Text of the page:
Fall gardening Garlic

Growing Garlic – When to Plant and Why

When do you plant your garlic? Do you plant at that time out of habit only or is it habit with a good reason behind it?

Past 3 Years

I usually plant garlic on October 20. This can be a good date or a bad date depending on the weather and other variables.

  • Three years ago,  I had about 6 to 8 inches of tender top growth before winter. The winter was what we had come to think of as a “normal” cold and although the tops took some freeze damage and turned brown, I still had a nice harvest.
  • Two years ago the winter was brutal. (Not what we in Virginia have been use to.) I lost all the garlic top growth to the severe cold. It’s said that when garlic is frozen back to the ground (even two times), it can still regrow and be fine although the yield might be lower. Mine did not regrow and I lost all but a few bulbs.
  • Last year after planting on October 20 garlic obtained top growth of about 6 inches before the freeze set in. Again the winter was brutal. Although the garlic’s leaves turned brown from the cold, I still had a decent harvest. I may possibly have had larger bulbs had the top growth not been damaged.

Changing My Planting Date

This year I decided to make the most of my time and effort by planting my garlic a bit later: sometime the first week in November. The time in your area might be different since the idea is to plant soon enough to get good root growth before your ground freezes, but not a lot (if any) top growth.

Roots will continue to grow as long as the soil is not frozen. Tops grow when temperatures are above 40ºF.

Need a More Specific Guideline to Determine Your Planting Date?

You might want to use the guideline mentioned in Pam Dawling’s book Sustainable Market Farming:
Plant when the soil temperature taken at 9AM at 4 inches deep is 50º F.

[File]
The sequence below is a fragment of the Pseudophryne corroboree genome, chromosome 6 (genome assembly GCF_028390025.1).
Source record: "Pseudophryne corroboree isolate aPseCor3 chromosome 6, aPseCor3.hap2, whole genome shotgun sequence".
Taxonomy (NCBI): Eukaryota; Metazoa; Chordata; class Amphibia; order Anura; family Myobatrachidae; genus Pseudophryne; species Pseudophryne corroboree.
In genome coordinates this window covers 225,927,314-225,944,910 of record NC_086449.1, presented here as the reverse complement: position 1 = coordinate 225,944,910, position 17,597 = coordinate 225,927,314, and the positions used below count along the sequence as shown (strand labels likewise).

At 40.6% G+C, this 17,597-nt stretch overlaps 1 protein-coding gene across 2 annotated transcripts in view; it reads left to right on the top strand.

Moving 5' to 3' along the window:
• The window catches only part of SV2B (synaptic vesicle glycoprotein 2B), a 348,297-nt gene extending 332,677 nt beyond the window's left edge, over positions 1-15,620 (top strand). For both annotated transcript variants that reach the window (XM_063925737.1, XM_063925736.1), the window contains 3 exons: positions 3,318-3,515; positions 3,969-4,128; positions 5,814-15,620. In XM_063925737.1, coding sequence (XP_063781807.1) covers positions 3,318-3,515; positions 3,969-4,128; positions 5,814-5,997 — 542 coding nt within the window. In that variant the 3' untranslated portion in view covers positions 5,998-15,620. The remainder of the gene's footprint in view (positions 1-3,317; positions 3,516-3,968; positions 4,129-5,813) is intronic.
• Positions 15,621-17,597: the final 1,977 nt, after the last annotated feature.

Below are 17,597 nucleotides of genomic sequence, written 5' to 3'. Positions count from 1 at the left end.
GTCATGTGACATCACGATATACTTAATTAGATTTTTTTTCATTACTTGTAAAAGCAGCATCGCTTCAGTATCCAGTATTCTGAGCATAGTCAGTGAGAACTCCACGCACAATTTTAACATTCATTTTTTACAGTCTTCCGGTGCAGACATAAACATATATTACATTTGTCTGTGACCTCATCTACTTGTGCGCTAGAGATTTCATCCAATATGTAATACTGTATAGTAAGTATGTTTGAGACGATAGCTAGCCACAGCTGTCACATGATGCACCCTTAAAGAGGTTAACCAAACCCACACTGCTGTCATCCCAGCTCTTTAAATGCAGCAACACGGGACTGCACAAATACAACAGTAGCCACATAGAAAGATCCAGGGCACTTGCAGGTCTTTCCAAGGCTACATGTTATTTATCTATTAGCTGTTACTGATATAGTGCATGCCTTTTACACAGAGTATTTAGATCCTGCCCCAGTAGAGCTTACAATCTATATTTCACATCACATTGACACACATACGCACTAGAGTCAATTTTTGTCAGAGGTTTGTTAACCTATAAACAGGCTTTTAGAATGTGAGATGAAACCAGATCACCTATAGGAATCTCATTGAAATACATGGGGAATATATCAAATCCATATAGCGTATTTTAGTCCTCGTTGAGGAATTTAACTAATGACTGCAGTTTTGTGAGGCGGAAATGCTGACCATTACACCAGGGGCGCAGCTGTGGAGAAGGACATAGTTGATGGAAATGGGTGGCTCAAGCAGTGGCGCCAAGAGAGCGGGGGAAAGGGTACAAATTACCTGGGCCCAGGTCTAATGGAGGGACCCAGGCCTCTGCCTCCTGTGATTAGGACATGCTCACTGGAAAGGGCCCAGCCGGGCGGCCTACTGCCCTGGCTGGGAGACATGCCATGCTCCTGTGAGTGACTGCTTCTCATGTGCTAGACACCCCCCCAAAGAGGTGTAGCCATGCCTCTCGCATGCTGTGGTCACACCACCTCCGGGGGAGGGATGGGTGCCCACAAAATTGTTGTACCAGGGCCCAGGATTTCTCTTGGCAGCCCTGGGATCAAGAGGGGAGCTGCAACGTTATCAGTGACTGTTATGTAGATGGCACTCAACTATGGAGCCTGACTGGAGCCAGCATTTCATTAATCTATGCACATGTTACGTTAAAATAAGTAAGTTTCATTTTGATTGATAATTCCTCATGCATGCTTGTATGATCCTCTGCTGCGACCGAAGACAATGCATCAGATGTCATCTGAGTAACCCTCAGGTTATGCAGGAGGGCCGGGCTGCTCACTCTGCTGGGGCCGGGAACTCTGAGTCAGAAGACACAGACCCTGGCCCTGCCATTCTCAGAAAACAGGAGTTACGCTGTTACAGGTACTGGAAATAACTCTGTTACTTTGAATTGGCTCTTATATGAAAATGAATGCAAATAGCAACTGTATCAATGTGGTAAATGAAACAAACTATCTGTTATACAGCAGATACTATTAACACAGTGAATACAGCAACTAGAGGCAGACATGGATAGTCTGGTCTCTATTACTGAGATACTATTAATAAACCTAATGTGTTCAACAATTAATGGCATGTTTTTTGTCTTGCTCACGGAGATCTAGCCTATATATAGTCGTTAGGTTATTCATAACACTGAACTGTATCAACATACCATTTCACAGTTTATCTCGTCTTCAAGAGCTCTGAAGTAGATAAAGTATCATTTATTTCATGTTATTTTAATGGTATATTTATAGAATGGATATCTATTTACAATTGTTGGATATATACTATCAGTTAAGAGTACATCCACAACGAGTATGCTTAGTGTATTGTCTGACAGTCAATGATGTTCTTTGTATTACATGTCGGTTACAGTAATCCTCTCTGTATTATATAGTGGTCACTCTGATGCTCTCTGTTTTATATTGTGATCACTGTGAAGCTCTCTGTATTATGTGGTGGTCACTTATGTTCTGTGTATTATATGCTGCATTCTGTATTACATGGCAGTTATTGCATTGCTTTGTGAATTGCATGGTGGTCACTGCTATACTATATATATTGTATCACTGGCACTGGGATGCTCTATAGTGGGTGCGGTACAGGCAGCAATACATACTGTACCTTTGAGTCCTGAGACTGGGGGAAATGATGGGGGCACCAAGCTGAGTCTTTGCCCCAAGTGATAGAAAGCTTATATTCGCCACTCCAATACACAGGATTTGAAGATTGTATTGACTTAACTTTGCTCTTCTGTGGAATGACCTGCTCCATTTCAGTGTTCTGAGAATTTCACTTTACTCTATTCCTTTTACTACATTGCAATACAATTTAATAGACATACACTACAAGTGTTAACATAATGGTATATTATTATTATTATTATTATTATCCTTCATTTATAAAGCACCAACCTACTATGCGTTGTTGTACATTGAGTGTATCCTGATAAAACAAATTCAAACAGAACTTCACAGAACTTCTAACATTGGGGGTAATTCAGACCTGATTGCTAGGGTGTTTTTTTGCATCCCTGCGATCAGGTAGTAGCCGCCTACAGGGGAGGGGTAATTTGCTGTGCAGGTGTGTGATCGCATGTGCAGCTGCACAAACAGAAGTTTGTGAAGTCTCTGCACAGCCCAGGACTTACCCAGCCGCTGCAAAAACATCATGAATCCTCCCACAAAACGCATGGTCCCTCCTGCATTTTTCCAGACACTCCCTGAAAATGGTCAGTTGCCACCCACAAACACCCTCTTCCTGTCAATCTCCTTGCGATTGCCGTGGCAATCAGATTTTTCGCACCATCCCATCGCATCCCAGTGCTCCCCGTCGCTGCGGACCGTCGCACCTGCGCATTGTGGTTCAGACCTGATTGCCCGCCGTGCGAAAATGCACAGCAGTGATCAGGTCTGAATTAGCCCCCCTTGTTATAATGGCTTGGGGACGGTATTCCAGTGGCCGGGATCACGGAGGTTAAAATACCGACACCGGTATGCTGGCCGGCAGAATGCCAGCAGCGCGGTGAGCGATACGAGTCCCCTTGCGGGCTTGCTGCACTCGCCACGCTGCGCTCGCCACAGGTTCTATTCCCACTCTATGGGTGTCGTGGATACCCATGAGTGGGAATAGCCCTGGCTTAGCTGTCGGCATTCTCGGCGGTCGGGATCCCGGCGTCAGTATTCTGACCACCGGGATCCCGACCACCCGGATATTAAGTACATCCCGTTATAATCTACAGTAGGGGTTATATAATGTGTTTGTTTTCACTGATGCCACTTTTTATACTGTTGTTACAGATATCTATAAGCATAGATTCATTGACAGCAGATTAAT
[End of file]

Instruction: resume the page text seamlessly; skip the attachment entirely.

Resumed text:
She also notes that Texas A&M says to plant when it’s less than 85ºF at 2 inches deep.

Want to Know if Your Garlic Has Put Down Roots Before the Freeze?

My friend and reader, Jack in New Jersey, (who grows a LOT of garlic) wanted to know.
In the early winter of this year he told me via email what he did to find out:

I purposely planted my Garlic a few weeks late again, trying to avoid too much fall growth. I was quite satisfied after carefully digging down to inspect a few cloves, the huge anchor roots have pulled the cloves down another 2+” deeper and although they haven’t sprouted thru the soil, they’re ready to.  I suspect the next few warm days we get should put them (cause them to grow) into the mulch zone.  In 2012, they grew 6″ before going dormant and I had a bit of frost damage to the tips.”

If you’re growing a lot of varieties it would be interesting to check each variety and see if there is a difference in root growth.

Final Thoughts

Have you chosen a planting date that will give you the best chance for a bigger and better harvest?  You still have time to think it over.

Related Posts:
Growing Garlic – Is Yours Large Enough For You?

Garlic – Observations from the 2015 Harvest

Growing Garlic – A Good Reason to Grow Your Own

All content including photos is copyrighted by TendingMyGarden.com.  All Right Reserved.


  • Theresa,